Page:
While the buzz around big data analysis is at a peak, there is less discussion about how to get the necessary data into the systems in the first place, which can involve the cumbersome task of setting up and maintaining a number of data processing pipelines.
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There's no shortage of software vendors paying lip service to data science in this analytics-infused era, but Workday is putting its money where its mouth is.
Nvidia hopes to bring artificial intelligence to a wider range of applications with an update to its Digits software for designing neural networks.
It's coming up on four years since ex-Sun CEO Scott McNealy launched Wayin, but the startup today bears little resemblance to its original self.
IT management software and services provider Blazent is putting the much-ballyhooed big data analysis to work on behalf of its enterprise customers.
Studies show that around 40% of products fail. But what if product designers could understand what features are most and least popular, which components tend to fail sooner than others, and how customers actually use products versus how designers think they use them? And, what if product developers could then utilize these insights to develop products that perform better, potentially cost less and, most importantly, are aligned with actual customer needs?
The recent Demo Traction event showcased a host of young companies that are gaining market momentum. Each gave their pitch and then answered to a panel of judges. If it is important for you to stay on the up and up with emerging technologies, this is must watch stuff.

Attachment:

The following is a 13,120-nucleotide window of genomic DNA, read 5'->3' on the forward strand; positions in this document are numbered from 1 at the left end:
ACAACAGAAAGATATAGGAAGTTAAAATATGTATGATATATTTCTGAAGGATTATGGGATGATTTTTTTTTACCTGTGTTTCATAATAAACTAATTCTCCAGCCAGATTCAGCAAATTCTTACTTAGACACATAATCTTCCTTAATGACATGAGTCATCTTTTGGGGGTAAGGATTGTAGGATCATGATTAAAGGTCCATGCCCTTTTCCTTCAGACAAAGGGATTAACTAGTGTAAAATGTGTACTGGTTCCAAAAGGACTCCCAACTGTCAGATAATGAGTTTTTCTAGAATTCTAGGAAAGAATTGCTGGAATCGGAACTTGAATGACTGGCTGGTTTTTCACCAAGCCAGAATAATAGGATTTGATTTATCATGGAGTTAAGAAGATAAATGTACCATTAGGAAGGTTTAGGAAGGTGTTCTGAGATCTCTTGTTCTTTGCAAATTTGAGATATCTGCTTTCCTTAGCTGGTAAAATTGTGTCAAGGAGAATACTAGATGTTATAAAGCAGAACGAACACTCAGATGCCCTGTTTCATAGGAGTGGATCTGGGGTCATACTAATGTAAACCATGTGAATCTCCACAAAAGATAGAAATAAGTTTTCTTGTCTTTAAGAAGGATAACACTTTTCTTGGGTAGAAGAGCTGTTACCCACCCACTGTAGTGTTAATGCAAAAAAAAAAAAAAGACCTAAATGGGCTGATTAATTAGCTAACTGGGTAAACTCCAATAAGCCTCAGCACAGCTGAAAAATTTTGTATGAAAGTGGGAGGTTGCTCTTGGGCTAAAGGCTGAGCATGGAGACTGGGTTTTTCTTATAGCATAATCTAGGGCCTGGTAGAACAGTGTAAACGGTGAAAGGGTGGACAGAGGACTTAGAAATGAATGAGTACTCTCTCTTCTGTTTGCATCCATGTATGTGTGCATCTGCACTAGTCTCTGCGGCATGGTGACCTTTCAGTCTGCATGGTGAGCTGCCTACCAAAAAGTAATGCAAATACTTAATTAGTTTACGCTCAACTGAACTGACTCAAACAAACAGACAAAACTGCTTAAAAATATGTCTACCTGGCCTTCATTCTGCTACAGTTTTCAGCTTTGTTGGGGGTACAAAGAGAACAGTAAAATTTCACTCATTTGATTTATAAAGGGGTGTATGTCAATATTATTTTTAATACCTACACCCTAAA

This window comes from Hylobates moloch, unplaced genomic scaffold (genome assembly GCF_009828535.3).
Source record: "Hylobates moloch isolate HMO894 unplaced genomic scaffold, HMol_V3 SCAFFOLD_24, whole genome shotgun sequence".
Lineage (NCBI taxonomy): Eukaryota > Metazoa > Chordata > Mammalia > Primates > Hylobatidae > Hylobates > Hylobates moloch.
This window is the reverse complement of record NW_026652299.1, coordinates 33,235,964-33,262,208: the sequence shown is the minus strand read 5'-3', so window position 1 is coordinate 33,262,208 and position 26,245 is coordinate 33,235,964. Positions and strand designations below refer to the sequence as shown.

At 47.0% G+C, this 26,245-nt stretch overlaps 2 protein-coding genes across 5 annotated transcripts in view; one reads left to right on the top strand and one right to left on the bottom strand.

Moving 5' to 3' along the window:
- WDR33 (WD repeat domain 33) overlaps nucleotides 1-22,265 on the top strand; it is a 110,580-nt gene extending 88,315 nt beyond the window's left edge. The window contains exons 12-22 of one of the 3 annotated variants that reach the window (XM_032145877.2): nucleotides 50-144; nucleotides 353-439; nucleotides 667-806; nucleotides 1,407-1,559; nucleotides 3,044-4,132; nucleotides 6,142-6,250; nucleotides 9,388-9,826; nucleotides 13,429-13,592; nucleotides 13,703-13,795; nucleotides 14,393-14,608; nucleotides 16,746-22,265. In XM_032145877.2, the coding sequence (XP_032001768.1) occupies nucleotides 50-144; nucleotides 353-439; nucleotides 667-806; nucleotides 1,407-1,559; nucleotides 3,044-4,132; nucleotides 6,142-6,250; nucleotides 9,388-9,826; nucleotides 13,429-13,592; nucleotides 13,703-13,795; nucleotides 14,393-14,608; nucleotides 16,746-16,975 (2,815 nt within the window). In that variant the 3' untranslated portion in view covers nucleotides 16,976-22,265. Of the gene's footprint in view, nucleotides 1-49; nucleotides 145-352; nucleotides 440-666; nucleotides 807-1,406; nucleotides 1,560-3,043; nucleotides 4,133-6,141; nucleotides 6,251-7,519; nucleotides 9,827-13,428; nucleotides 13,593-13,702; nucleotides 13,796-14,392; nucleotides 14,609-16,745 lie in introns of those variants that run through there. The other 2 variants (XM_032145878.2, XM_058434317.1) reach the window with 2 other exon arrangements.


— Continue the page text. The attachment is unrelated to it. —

Most financial service firms, which includes banking and insurance companies, are engaged in a big data project to increase the pace of innovation and uncover game-changing business outcomes. The pressing challenge now is how to drive more continuous value and unearth opportunities more rapidly.
A lot of security processes failed during the <a href="http://www.computerworld.com/article/2486959/cybercrime-hacking/target-says-hackers-likely-accessed-40-million-cards.html">breach of Target's systems</a> during last year's holiday season, but one surprising revelation was that the <a href="http://www.computerworld.com/article/2488641/malware-vulnerabilities/major-companies--like-target--often-fail-to-act-on-malware-alerts.html">retailer actually did receive</a> security alerts about the malware in its system. Yet because the security team was bombarded with alerts -- estimated at hundreds per day -- it couldn't adequately prioritize them.
Ever since President Obama signed the Open Data Executive Order, government agencies have been making their vast data stores available to the public. These once-secret data sets are proving a valuable business resource, too.
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